"We feel that we have our finger on the local pulse," Mr. Toprani said. "We can manage and prosecute cases better."
In a similar vein, his office has used a $151,471 grant from the state Gaming Control Board to fund a crackdown of illegal slot machines that has involved assigning an assistant district attorney to act as a gaming task force coordinator. The grant was recently used to hire a gaming detective and will pay for local officers and detectives to investigate and prosecute cases involving illegal gaming with slots devices.
On the fast track
Mr. Toprani is also working to improve the county's fast-track court system, which allows defendants who meet certain criteria to plead guilty to minor crimes at the preliminary hearing level, rather than clogging the county court system.
To implement the improvements, Mr. Toprani has assigned two assistant district attorneys on bi-weekly rotations to attend preliminary hearings to familiarize themselves with the cases or work out deals if appropriate.
"It's one of the critical points of any case," Mr. Toprani said of preliminary hearings. Previously, "the cases weren't being viewed by an attorney at this crucial stage."
County President Judge Debbie O'Dell Seneca agrees. "I think it's a good practice," she said.
Judge O'Dell Seneca said she has heard no complaints about Mr. Toprani and said she has found him to be responsive and open to suggestions.
"It's wonderful to have the line of communications open," she said.
District Justice J. Albert Spence, who handles more cases than any of the county's 10 other justices, said he and his colleagues approve of the job Mr. Toprani is doing so far.
"We get a very good feeling about this fellow," he said. "We're very pleased with him. So far, so good."
Washington County Commissioners Chairman Larry Maggi said the board is working with Mr. Toprani to raise the office's budget for computers and other necessary upgrades. Previously, the office worked mainly with typewriters.
"We fully expected the budget to go up if there was a new person [in office]," Mr. Maggi said.
One of the main concerns about the office was its lack of space. Mr. Maggi said the county has begun soliciting proposals from property owners near the courthouse for additional office space for the district attorney's office. Mr. Toprani said the office in the courthouse would remain open, but the staff could be split between two nearby locations.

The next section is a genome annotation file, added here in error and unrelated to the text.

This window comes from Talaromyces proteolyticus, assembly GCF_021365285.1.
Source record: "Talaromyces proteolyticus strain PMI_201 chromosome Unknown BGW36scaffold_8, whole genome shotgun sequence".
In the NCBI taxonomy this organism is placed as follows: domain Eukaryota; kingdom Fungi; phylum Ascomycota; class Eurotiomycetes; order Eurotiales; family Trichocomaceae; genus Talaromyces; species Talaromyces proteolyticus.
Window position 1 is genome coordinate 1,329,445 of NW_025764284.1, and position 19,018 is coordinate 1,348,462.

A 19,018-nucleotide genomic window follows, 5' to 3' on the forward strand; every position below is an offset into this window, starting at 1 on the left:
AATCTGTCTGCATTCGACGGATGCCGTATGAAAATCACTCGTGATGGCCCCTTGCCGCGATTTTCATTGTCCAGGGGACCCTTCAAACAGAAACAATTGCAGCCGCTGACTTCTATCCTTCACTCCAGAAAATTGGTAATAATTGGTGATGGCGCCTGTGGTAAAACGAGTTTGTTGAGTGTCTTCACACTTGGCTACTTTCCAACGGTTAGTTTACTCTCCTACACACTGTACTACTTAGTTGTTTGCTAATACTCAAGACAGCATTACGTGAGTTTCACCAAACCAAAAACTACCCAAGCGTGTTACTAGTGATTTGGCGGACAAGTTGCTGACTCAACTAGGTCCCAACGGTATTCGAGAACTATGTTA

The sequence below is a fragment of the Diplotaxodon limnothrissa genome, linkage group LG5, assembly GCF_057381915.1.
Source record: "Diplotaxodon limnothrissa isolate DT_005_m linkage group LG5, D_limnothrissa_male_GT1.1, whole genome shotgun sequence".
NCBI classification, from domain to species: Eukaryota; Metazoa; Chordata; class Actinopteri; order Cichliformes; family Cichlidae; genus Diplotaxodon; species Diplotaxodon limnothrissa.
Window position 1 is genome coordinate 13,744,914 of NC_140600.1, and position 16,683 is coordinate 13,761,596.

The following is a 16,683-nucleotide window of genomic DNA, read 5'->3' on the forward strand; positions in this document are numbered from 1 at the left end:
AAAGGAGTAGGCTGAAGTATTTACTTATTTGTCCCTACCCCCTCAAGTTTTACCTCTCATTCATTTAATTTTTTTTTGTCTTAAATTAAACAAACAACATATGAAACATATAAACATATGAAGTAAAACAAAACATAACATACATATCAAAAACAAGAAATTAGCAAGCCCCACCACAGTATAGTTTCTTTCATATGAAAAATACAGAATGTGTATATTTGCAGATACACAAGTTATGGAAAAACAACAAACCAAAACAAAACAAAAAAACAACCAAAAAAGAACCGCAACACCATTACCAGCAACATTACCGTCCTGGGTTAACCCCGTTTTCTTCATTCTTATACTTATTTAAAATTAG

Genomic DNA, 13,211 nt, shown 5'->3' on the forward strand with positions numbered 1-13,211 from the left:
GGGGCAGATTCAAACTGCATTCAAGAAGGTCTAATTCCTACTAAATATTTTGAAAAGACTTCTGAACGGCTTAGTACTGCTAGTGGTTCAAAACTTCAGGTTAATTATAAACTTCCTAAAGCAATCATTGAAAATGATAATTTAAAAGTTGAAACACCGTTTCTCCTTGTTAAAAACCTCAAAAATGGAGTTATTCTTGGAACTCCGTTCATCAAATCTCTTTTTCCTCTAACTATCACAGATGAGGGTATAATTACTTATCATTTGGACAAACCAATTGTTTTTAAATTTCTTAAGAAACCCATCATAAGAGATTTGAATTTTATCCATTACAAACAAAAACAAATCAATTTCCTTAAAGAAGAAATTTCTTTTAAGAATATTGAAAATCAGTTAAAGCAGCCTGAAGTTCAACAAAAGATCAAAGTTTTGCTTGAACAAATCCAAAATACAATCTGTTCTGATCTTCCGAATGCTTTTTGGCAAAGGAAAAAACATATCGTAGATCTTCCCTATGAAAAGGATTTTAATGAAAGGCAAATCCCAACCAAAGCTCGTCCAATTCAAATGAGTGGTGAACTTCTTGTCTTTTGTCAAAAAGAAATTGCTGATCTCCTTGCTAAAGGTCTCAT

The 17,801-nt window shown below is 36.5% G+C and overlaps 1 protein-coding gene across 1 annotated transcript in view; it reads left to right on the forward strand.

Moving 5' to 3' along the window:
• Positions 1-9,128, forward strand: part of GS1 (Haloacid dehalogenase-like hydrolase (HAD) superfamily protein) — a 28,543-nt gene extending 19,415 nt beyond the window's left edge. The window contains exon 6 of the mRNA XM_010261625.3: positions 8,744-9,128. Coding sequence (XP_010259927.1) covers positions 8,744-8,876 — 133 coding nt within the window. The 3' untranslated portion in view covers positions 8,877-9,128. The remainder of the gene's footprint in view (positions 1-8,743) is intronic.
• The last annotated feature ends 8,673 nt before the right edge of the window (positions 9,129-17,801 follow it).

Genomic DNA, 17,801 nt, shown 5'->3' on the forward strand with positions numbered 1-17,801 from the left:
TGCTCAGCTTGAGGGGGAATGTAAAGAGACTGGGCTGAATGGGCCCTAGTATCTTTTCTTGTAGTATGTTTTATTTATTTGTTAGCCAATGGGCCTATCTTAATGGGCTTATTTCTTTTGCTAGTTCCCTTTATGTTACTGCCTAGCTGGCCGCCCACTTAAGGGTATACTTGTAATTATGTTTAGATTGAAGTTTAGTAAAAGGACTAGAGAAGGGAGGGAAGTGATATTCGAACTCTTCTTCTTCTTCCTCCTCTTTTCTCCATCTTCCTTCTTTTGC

Staff keep their jobs
Although the office had been mismanaged and was in "total chaos" by the time he took over in January, Mr. Toprani said he could see when he arrived that the problem was with a lack of leadership and not the staff. Ignoring some of his closest advisers, Mr. Toprani elected to keep the office's 28 employees.
"We wanted to give everybody a chance," said Mr. Toprani.
One lawyer has since retired and another resigned. One of the replacements has been used to bolster the office's sex crimes unit, which had been understaffed.
Mr. Toprani said he plans to eventually try some cases himself, but for now he's still getting used to his new role.
The most surprising change so far? Mr. Toprani said he's lost his anonymity, and even gets recognized while attending Penguins hockey games.
"You never get to take off your public hat," he said.
His first assistant district attorney, Craig McKay, and longtime prosecutor Michael Lucas who served as first assistant under Mr. Pettit, make up a two-man major crimes unit which is expected to handle trials involving homicides or other serious crimes.
Together, they successfully prosecuted Jessica Rizor in March for the first-degree murder of her newborn baby in November 2004.
They are expected to prosecute Joseph John Natale for beating and suffocating his girlfriend Amanda Lynn Faux at their Charleroi apartment in January, and four Mon Valley men who are accused in the March murders of Mr. Toprani's childhood neighbors, Howard and Nancy Springer.
State Police Lt. Sethman said he's also glad to see a backlog of cases moving forward under Mr. Toprani's administration, including homicide trials for Terrell Yarbrough and Nathan "Boo" Herring, who were accused of kidnaping and murdering two Franciscan University students in 1999. Although the men were already convicted of the murders in Ohio, they were ordered to be retried in Pennsylvania where the murders took place.
Joseph DiSarro, chairman of the political science department at Washington and Jefferson College and a commentator on local politics, said it was important for Mr. Toprani to make himself highly visible and accessible, which he has.
He said Mr. Toprani's fresh approach and leadership have restored confidence in the district attorney's office.
"For a young man, he's demonstrated leadership," Dr. DiSarro said.